3) Education

Parenting practices can also lead to friction for an intercultural or interfaith couple in making religious, educational or cultural decisions for their children. As a rule, most couples are surprised to learn that when they become parents, each of them has different ideas about how parents are. However, when a couple added their diverse cultural or religious values, they may find very different ideas about how they feel that their children should behave and be brought up.

Areas such as “mother tongue” or primary language that children will learn, which holidays will be celebrated, and how faith will be passed on to the child should be discussed before children or even before marriage to reduce potential conflicts in the marriage. In addition, disciplines, expectations of appropriate gender behavior and teaching children are very culturally produced, therefore couples must compromise and determine that their own family vision will occur when they have children. Conflicts can arise if a spouse feels that their culture or religion is devalued, or one spouse does not respect their heritage and does not share mutual respect for their family background. Raising children with appreciation for two cultures and two religions can be enriched, but this can happen only if couples exchange their ideas and values ​​with each other.

Problems and conflicts in intercultural and interfaith marriages often arise from the assumptions and expectations that arise for an individual and a couple. These expectations flow into the personality of a person through their life experience and family background. People preparing for marriage usually do not even realize their unrealistic expectations and any possible conflicts that may arise in a marriage due to their culture or religion. Before a couple can decide how their beliefs and values ​​will come into contact with each other, they must individually examine their core beliefs and values ​​in order to recognize their identity. Once a person realizes what is most important for them personally, they will be able to communicate with their spouse, what type of family they intend to raise their children and better compromise their cultural and religious experience in order to enrich their family life.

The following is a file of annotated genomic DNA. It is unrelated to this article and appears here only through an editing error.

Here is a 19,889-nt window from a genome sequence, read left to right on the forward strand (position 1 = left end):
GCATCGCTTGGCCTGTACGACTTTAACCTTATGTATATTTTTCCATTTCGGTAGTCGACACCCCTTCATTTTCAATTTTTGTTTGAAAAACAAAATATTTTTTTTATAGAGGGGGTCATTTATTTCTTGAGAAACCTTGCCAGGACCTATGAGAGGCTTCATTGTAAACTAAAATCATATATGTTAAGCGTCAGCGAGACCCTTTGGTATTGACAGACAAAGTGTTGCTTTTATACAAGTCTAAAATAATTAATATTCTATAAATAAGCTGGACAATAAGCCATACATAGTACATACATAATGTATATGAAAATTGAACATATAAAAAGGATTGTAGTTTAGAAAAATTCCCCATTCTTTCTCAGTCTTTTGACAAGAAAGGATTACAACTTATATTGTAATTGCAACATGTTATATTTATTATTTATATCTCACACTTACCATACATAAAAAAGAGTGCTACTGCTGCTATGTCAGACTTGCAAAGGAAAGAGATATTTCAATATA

Dr. Joel Kron explains in his book Mixed matches: how to create successful interracial, inter-ethnic and interfaith relations The five main models for managing cultural, racial, and religious differences in intercultural and interfaith couples will pass through any of these models, as they establish their family vision:

1) Transcendental: The couple accepts beliefs, traditions and rituals from various sources, including those outside the cultures, races and religions of their origin. Spiritual practices of couples may be unconventional. This picture usually meets a couple who have not been brought up with any strong religious or cultural base, and therefore they seek to create their own. This picture is not typical for Muslim families, as they have different religious and / or cultural values ​​with which they marry and learn to compromise.

2) Secular: The couple adopts a non-religious approach to life and is minimally involved in the practice of cultural and religious beliefs, rituals and traditions. This picture is manifested in Muslim families and may arise from spouses who do not have strong ties to their religious past and may have weak ties to their cultural past. Such an approach does not contribute to the development of a culture or religion within the framework of family practices and child-rearing.